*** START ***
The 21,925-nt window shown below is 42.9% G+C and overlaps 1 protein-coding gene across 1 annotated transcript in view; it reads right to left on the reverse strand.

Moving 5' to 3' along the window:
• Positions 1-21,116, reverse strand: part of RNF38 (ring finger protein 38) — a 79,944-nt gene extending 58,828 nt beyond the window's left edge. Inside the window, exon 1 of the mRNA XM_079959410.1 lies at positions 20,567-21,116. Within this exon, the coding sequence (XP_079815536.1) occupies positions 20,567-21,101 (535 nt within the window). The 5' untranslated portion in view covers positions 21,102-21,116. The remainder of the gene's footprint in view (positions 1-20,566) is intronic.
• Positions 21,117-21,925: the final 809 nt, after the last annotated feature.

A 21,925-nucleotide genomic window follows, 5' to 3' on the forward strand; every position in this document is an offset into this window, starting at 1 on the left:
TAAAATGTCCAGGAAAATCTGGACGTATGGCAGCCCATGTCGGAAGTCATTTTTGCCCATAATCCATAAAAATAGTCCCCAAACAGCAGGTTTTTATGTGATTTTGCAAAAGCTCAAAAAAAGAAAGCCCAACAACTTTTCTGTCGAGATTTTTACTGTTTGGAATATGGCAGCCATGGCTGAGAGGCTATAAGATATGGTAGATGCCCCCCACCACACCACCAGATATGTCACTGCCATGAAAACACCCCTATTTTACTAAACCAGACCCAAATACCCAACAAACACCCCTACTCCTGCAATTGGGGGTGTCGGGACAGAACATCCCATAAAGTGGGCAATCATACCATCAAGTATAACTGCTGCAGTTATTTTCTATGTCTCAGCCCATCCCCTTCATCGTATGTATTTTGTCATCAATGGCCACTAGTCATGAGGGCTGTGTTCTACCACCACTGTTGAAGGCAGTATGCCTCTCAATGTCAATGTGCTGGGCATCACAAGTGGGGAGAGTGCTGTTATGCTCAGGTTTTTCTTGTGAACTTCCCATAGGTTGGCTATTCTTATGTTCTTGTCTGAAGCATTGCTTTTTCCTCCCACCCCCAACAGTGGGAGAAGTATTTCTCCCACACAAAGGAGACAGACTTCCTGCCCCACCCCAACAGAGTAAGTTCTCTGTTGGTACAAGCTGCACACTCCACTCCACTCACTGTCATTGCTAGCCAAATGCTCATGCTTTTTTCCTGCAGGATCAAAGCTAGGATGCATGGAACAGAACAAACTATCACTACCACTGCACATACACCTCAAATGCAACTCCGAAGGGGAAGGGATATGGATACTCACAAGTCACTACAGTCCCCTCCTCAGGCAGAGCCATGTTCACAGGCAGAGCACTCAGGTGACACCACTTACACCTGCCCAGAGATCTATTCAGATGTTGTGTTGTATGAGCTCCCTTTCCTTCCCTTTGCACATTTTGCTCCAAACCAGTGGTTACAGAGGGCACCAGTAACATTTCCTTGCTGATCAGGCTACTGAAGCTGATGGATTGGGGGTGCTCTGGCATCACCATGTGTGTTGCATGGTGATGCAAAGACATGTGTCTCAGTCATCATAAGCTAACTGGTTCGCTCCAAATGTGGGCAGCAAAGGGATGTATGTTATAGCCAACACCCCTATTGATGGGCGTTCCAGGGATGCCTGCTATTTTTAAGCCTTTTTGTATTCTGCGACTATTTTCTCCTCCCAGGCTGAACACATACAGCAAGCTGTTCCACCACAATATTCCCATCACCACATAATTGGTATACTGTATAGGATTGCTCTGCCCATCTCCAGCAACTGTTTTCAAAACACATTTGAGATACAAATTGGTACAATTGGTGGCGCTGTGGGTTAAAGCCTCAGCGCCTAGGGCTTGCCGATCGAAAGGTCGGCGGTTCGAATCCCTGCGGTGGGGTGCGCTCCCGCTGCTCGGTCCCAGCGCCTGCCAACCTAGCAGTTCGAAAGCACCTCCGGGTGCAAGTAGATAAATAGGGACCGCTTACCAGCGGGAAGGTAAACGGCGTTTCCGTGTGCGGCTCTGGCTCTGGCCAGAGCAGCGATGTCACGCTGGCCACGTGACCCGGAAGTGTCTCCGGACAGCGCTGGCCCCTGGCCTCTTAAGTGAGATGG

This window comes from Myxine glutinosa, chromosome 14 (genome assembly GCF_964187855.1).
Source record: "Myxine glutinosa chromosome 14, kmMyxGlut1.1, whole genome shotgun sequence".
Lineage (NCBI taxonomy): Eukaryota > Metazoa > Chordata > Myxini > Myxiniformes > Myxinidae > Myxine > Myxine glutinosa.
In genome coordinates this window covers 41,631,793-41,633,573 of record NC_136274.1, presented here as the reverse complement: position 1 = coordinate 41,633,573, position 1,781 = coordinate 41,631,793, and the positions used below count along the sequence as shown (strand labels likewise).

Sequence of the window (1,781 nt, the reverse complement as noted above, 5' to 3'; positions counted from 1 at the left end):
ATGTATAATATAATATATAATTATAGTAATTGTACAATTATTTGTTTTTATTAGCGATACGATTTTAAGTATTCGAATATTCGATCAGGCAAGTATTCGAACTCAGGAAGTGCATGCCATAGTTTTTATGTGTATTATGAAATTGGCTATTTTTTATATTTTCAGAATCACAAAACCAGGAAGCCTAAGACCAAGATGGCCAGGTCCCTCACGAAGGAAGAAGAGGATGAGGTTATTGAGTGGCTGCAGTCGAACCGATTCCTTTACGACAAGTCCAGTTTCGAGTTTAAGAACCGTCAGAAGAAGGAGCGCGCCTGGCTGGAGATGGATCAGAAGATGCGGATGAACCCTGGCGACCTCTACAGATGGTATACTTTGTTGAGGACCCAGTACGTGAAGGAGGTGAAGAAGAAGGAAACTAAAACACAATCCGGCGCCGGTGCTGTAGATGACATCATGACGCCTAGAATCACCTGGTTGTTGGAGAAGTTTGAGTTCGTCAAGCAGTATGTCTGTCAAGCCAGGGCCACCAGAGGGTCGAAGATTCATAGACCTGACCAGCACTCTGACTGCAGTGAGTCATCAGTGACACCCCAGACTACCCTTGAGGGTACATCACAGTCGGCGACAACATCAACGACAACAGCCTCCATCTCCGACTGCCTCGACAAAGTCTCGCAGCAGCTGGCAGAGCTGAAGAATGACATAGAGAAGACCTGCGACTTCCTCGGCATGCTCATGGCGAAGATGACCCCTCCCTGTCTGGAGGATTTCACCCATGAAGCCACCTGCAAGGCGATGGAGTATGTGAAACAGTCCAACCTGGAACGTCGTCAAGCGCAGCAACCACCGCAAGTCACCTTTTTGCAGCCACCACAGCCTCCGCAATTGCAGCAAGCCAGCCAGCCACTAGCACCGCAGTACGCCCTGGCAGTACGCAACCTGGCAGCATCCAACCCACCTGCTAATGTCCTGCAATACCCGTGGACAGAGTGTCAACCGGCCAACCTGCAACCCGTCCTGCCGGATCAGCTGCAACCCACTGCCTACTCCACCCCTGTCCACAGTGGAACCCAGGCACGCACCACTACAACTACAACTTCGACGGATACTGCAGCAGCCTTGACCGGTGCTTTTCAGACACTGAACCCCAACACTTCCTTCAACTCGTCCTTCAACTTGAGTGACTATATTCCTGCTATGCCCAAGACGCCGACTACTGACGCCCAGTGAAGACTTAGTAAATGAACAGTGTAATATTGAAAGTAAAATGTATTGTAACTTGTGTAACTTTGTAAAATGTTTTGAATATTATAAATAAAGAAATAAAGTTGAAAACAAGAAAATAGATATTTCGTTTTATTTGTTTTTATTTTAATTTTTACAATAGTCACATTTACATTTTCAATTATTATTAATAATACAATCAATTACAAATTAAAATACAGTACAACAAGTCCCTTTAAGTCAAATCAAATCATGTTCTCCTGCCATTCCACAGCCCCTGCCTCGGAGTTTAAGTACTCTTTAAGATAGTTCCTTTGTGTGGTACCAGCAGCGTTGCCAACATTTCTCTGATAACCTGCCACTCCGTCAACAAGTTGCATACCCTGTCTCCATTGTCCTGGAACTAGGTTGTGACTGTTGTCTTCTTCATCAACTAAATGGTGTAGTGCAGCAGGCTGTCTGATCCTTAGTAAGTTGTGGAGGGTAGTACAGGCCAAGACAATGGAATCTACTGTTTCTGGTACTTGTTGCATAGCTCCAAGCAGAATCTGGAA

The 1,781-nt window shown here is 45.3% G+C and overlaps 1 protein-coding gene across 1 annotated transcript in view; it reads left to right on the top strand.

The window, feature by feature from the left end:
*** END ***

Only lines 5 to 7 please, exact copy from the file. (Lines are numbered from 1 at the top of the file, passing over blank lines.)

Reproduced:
A 21,925-nucleotide genomic window follows, 5' to 3' on the forward strand; every position in this document is an offset into this window, starting at 1 on the left:
TAAAATGTCCAGGAAAATCTGGACGTATGGCAGCCCATGTCGGAAGTCATTTTTGCCCATAATCCATAAAAATAGTCCCCAAACAGCAGGTTTTTATGTGATTTTGCAAAAGCTCAAAAAAAGAAAGCCCAACAACTTTTCTGTCGAGATTTTTACTGTTTGGAATATGGCAGCCATGGCTGAGAGGCTATAAGATATGGTAGATGCCCCCCACCACACCACCAGATATGTCACTGCCATGAAAACACCCCTATTTTACTAAACCAGACCCAAATACCCAACAAACACCCCTACTCCTGCAATTGGGGGTGTCGGGACAGAACATCCCATAAAGTGGGCAATCATACCATCAAGTATAACTGCTGCAGTTATTTTCTATGTCTCAGCCCATCCCCTTCATCGTATGTATTTTGTCATCAATGGCCACTAGTCATGAGGGCTGTGTTCTACCACCACTGTTGAAGGCAGTATGCCTCTCAATGTCAATGTGCTGGGCATCACAAGTGGGGAGAGTGCTGTTATGCTCAGGTTTTTCTTGTGAACTTCCCATAGGTTGGCTATTCTTATGTTCTTGTCTGAAGCATTGCTTTTTCCTCCCACCCCCAACAGTGGGAGAAGTATTTCTCCCACACAAAGGAGACAGACTTCCTGCCCCACCCCAACAGAGTAAGTTCTCTGTTGGTACAAGCTGCACACTCCACTCCACTCACTGTCATTGCTAGCCAAATGCTCATGCTTTTTTCCTGCAGGATCAAAGCTAGGATGCATGGAACAGAACAAACTATCACTACCACTGCACATACACCTCAAATGCAACTCCGAAGGGGAAGGGATATGGATACTCACAAGTCACTACAGTCCCCTCCTCAGGCAGAGCCATGTTCACAGGCAGAGCACTCAGGTGACACCACTTACACCTGCCCAGAGATCTATTCAGATGTTGTGTTGTATGAGCTCCCTTTCCTTCCCTTTGCACATTTTGCTCCAAACCAGTGGTTACAGAGGGCACCAGTAACATTTCCTTGCTGATCAGGCTACTGAAGCTGATGGATTGGGGGTGCTCTGGCATCACCATGTGTGTTGCATGGTGATGCAAAGACATGTGTCTCAGTCATCATAAGCTAACTGGTTCGCTCCAAATGTGGGCAGCAAAGGGATGTATGTTATAGCCAACACCCCTATTGATGGGCGTTCCAGGGATGCCTGCTATTTTTAAGCCTTTTTGTATTCTGCGACTATTTTCTCCTCCCAGGCTGAACACATACAGCAAGCTGTTCCACCACAATATTCCCATCACCACATAATTGGTATACTGTATAGGATTGCTCTGCCCATCTCCAGCAACTGTTTTCAAAACACATTTGAGATACAAATTGGTACAATTGGTGGCGCTGTGGGTTAAAGCCTCAGCGCCTAGGGCTTGCCGATCGAAAGGTCGGCGGTTCGAATCCCTGCGGTGGGGTGCGCTCCCGCTGCTCGGTCCCAGCGCCTGCCAACCTAGCAGTTCGAAAGCACCTCCGGGTGCAAGTAGATAAATAGGGACCGCTTACCAGCGGGAAGGTAAACGGCGTTTCCGTGTGCGGCTCTGGCTCTGGCCAGAGCAGCGATGTCACGCTGGCCACGTGACCCGGAAGTGTCTCCGGACAGCGCTGGCCCCTGGCCTCTTAAGTGAGATGG

This window comes from Myxine glutinosa, chromosome 14 (genome assembly GCF_964187855.1).